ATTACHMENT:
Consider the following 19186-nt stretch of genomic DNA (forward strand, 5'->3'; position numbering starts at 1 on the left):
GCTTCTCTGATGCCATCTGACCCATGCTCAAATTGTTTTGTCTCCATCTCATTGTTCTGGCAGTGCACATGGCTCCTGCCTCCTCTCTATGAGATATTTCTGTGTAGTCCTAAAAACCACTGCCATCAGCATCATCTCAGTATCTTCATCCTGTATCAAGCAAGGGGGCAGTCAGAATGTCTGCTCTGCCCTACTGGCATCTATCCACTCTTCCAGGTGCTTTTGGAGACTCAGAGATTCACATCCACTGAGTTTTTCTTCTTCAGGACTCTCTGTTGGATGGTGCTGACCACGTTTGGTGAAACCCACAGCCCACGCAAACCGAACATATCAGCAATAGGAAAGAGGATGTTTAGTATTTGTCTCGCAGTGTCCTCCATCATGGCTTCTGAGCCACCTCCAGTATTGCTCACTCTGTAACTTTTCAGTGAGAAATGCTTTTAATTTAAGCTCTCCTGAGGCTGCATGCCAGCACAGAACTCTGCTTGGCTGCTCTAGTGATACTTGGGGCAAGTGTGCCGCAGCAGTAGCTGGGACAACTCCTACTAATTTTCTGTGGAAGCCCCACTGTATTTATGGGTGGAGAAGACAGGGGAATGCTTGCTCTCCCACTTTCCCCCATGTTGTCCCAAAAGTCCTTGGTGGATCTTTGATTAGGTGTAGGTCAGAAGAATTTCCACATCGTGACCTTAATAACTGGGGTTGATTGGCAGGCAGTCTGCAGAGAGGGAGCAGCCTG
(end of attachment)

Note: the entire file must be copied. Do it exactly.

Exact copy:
Consider the following 19186-nt stretch of genomic DNA (forward strand, 5'->3'; position numbering starts at 1 on the left):
GCTTCTCTGATGCCATCTGACCCATGCTCAAATTGTTTTGTCTCCATCTCATTGTTCTGGCAGTGCACATGGCTCCTGCCTCCTCTCTATGAGATATTTCTGTGTAGTCCTAAAAACCACTGCCATCAGCATCATCTCAGTATCTTCATCCTGTATCAAGCAAGGGGGCAGTCAGAATGTCTGCTCTGCCCTACTGGCATCTATCCACTCTTCCAGGTGCTTTTGGAGACTCAGAGATTCACATCCACTGAGTTTTTCTTCTTCAGGACTCTCTGTTGGATGGTGCTGACCACGTTTGGTGAAACCCACAGCCCACGCAAACCGAACATATCAGCAATAGGAAAGAGGATGTTTAGTATTTGTCTCGCAGTGTCCTCCATCATGGCTTCTGAGCCACCTCCAGTATTGCTCACTCTGTAACTTTTCAGTGAGAAATGCTTTTAATTTAAGCTCTCCTGAGGCTGCATGCCAGCACAGAACTCTGCTTGGCTGCTCTAGTGATACTTGGGGCAAGTGTGCCGCAGCAGTAGCTGGGACAACTCCTACTAATTTTCTGTGGAAGCCCCACTGTATTTATGGGTGGAGAAGACAGGGGAATGCTTGCTCTCCCACTTTCCCCCATGTTGTCCCAAAAGTCCTTGGTGGATCTTTGATTAGGTGTAGGTCAGAAGAATTTCCACATCGTGACCTTAATAACTGGGGTTGATTGGCAGGCAGTCTGCAGAGAGGGAGCAGCCTG